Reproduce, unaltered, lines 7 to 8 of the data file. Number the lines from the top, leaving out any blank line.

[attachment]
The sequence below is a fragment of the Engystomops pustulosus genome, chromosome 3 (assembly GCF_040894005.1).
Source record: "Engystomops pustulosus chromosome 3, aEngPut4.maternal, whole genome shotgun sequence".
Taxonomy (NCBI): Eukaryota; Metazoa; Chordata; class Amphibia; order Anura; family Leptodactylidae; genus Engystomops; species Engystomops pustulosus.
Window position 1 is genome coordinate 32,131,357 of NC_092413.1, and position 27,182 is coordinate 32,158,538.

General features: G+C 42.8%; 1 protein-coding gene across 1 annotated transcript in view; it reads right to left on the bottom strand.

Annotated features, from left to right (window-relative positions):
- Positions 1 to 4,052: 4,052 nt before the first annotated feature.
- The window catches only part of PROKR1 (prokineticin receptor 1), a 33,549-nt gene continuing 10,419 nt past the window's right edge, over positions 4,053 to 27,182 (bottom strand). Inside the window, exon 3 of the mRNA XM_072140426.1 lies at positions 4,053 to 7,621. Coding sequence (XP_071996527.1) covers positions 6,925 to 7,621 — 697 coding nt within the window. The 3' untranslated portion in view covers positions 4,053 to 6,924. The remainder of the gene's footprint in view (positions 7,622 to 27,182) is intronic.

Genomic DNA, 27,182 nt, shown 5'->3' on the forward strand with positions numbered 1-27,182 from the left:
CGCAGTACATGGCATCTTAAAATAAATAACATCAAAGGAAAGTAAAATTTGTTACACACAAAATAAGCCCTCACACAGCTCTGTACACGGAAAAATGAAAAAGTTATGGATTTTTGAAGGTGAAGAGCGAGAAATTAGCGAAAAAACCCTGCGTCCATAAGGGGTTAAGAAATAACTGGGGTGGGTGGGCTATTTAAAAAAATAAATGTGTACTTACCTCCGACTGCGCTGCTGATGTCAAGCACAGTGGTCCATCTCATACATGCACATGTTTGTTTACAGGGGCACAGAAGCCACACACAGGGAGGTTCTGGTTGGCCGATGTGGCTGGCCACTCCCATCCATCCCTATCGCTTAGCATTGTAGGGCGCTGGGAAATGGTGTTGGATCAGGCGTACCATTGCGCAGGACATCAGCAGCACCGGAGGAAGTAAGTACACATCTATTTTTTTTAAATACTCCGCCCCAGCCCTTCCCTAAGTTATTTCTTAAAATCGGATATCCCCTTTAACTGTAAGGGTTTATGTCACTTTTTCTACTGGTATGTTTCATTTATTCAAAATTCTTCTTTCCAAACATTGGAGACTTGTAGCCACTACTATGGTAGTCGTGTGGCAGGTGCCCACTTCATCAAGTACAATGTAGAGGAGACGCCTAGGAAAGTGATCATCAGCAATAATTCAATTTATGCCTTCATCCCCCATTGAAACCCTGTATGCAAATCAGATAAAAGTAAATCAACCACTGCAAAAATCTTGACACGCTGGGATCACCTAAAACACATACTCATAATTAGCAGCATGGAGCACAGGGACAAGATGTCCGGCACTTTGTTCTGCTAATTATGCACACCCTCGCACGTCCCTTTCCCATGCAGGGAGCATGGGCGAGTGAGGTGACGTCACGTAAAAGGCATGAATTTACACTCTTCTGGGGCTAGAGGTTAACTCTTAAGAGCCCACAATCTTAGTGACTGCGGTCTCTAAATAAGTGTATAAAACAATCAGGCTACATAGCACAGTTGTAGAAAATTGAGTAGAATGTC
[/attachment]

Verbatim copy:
- Positions 1 to 4,052: 4,052 nt before the first annotated feature.
- The window catches only part of PROKR1 (prokineticin receptor 1), a 33,549-nt gene continuing 10,419 nt past the window's right edge, over positions 4,053 to 27,182 (bottom strand). Inside the window, exon 3 of the mRNA XM_072140426.1 lies at positions 4,053 to 7,621. Coding sequence (XP_071996527.1) covers positions 6,925 to 7,621 — 697 coding nt within the window. The 3' untranslated portion in view covers positions 4,053 to 6,924. The remainder of the gene's footprint in view (positions 7,622 to 27,182) is intronic.